Java, the most populated island in Indonesia, attracts many travellers each year and it’s easy to see why. Consisting of 6 provinces from Banten in the West all the way to East Java, this island has some world-famous attractions such as Mount Bromo and Borobudur Temple. However, they are not the only gems in Java. There are many other beautiful lesser-known destinations that are mostly frequented by the locals or domestic travellers. So let’s explore some other marvellous places in Java from the local perspective!
Conquer Java Like A Local
Kota Tua: colonial architecture in the heart of the capital
Jakarta is the economic and political centre of Indonesia, and that’s why many tourists often cross Jakarta off their travel itinerary in Indonesia. Most tourists drop by only for a short transit as they think they aren’t much to explore here. However, Jakarta packs so much more than an economic hub.
Its historical Kota Tua (Old Town) area shows its vibrancy during weekend or holiday. This area is the heart of Jakarta’s history with quite a number of museums, historical buildings and monuments. One of my favourite is the Jakarta History Museum! Built in 1710 as the Dutch City Hall, the museum today displays objects from the prehistory period of the city region until the Independence in 1945.
If you get to spend the whole day in Kota Tua, step into the Wayang Museum, Cafe Batavia, and the Fine Art and Ceramic Museum – they will transport you back in time. The grand structure and intricate ornaments will definitely put you in awe. You can also rent the colourful old-school bicycles to cycle around the Old Town in style! Hundreds or even thousands of locals usually crowd Fatahillah Square during weekends, so try to drop by on a weekday or weekend early morning.
Where to stay?
Located in Central Jakarta, Pullman Hotel is within a 10-minute walk of Plaza Indonesia and Grand Indonesia Shopping Mall. This is one of the most reputable hotels you can find in Jakarta, and its strategic location makes it an excellent choice if you don’t want to get trapped indefinitely in Jakarta’s infamous traffic jam while navigating around the city.
Kawah Putih: an otherworldly white crater lake
Located just 50 km south of Bandung, the capital city of West Java, Kawah Putih (or White Crater) gave a mystical sensation that you can rarely find elsewhere. Stepping into Kawah Putih is like entering a different realm! The dormant crater lake radiates an otherworldly pale white colour, coupled with surreal turquoise water. The green hill in the background just made everything look so isolated and tranquil at the same time.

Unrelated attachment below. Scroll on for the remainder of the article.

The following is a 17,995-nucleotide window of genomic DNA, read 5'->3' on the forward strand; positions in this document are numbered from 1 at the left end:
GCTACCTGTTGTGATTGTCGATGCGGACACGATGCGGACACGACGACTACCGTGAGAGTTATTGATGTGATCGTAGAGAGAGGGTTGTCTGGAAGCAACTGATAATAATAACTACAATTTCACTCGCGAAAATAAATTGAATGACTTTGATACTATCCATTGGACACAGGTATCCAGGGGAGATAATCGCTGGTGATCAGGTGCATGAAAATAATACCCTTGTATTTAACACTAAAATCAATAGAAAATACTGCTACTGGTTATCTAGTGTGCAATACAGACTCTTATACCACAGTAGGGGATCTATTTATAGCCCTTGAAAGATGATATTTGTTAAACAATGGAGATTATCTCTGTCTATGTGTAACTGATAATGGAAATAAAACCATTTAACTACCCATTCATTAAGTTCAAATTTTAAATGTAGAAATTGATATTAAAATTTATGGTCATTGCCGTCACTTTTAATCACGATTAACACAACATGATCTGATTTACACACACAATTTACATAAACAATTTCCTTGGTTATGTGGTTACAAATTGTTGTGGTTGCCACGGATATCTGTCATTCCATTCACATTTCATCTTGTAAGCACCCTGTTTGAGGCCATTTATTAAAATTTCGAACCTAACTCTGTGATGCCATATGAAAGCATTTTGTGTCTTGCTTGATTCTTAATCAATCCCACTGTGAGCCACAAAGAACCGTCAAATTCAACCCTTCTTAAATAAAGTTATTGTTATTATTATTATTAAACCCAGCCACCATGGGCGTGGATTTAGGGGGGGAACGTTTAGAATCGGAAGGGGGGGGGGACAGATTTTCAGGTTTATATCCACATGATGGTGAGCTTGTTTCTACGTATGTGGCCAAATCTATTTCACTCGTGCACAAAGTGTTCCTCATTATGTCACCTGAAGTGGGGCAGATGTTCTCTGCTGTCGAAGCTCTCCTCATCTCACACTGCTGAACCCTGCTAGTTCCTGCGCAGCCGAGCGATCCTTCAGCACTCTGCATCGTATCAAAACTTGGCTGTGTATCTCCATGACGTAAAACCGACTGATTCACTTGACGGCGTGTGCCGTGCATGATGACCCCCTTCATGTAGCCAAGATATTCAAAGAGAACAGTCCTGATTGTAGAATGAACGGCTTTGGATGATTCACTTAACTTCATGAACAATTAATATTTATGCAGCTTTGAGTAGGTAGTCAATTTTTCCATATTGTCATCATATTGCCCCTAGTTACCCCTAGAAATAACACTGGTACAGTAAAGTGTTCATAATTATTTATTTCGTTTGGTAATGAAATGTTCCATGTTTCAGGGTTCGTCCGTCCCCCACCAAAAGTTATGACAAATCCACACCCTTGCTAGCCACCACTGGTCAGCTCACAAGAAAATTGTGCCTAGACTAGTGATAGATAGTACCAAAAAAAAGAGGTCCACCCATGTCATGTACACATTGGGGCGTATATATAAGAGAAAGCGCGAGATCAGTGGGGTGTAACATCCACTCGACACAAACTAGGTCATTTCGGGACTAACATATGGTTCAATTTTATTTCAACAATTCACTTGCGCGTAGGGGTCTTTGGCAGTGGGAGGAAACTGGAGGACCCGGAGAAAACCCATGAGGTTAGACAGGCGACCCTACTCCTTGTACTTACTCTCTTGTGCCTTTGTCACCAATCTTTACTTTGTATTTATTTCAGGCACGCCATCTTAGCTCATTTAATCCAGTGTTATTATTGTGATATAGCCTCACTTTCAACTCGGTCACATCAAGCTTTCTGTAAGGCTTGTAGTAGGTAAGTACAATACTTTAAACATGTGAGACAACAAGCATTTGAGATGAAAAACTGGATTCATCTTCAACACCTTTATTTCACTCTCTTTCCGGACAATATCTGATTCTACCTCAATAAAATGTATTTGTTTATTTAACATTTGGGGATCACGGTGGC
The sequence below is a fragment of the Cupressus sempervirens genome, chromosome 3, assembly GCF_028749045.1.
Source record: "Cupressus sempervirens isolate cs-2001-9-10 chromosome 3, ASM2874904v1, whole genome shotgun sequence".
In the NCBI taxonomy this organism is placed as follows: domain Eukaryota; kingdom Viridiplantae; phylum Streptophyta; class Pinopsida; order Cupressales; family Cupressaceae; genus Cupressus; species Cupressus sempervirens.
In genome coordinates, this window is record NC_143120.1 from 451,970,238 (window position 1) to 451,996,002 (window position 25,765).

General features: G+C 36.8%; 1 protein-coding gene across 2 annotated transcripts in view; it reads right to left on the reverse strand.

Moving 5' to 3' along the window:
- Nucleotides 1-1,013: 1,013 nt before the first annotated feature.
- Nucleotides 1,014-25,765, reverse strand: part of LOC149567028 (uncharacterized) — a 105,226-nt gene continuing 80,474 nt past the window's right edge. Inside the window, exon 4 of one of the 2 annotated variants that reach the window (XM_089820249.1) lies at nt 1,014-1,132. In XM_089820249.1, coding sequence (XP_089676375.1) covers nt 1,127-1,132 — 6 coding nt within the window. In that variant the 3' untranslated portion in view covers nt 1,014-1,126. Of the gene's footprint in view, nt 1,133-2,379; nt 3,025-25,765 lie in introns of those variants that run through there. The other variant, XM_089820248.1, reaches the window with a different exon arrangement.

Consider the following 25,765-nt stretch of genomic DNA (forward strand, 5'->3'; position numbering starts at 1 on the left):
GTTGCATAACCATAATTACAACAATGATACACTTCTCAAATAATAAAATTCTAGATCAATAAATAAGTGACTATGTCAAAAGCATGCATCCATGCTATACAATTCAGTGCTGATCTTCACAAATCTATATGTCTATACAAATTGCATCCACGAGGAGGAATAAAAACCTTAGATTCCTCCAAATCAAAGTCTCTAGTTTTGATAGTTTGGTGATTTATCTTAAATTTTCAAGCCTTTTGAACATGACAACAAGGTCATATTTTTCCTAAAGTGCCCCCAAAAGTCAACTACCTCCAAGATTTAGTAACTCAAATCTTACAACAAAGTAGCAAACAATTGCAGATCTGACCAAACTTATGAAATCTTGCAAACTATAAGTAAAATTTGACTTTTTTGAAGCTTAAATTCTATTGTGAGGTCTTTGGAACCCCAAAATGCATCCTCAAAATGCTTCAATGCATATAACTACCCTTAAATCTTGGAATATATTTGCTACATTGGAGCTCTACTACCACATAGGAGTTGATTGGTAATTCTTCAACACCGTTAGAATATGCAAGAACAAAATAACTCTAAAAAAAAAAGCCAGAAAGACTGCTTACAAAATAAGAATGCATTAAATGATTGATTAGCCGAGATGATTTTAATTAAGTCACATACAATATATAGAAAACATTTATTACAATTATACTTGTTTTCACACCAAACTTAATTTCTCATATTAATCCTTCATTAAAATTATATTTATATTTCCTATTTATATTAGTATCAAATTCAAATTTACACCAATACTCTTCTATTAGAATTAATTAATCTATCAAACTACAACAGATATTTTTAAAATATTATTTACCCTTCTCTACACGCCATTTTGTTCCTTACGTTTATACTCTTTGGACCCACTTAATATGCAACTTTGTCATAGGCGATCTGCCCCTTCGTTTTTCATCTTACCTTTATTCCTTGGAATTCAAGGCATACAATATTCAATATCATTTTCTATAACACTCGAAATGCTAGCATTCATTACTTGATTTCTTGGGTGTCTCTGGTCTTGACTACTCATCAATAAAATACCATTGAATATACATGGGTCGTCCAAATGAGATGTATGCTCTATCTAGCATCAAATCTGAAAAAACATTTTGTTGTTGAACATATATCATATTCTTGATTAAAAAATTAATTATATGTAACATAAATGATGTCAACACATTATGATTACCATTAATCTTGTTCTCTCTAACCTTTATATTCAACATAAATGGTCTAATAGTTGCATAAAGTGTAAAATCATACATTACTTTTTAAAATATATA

During the WWII, the Japanese military took control of this area for mining activities. Today, visitors still can see the various entry points of the tunnels, although they have been closed for safety reasons. Nevertheless, you can still smell a strong sulphur odour from these openings.
Kawah Putih is a favourite destination among locals living in Bandung and its surrounding area who want to immerse themselves in the enchanting beauty of nature while escaping the hectic city life.
If you are planning to stay longer in Bandung, Tangkuban Perahu, a small volcano located 30 km north of the city, is also worth a visit. Tangkuban Perahu means “upturned boat” in the local language which refers to the legend of its creation by a man named Sangkuriang. It is also the only crater in Indonesia that you can drive up to its very rim!
Gedong Songo: a beautiful nine-temple complex on a hill
Gedong Songo Temple is a group of small 8th century Hindu Javanese temples, which are located in Ambarawa town, 40 km south of Semarang (the capital of Central Java province).
Gedong Songo is one of the most beautiful temple complexes in Central Java, and the views alone are worth the trip. On clear days, visitors can witness a long stretch of volcanoes on the horizon, from Mount Lawu in the east, Mount Sumbing, Mount Sindoro to Dieng Plateau in the west.
The name Gedong Songo, which translates into nine buildings, is not the original name of this site. It was inspired by the nine small temples located within the compound. The best time to visit would be early morning or late afternoon when the sun is not too hot. Do yourself a favour by bringing some food for a picnic while you are at it — that’s what the locals normally do!
Punthuk Setumbu: a hill with a sunrise like you’ve never seen before
Punthuk Setumbu Hill is one of the lesser known hills that boasts the most breathtaking and memorable sunrise views in Java.
Located near the world-famous Borobudur Temple, Setumbu Hill can be reached in 1.5 hours from Yogyakarta by car. To watch the majestic sunrise, you should reach the hill before 05.30 AM (yep, it means waking up at before 4 AM!).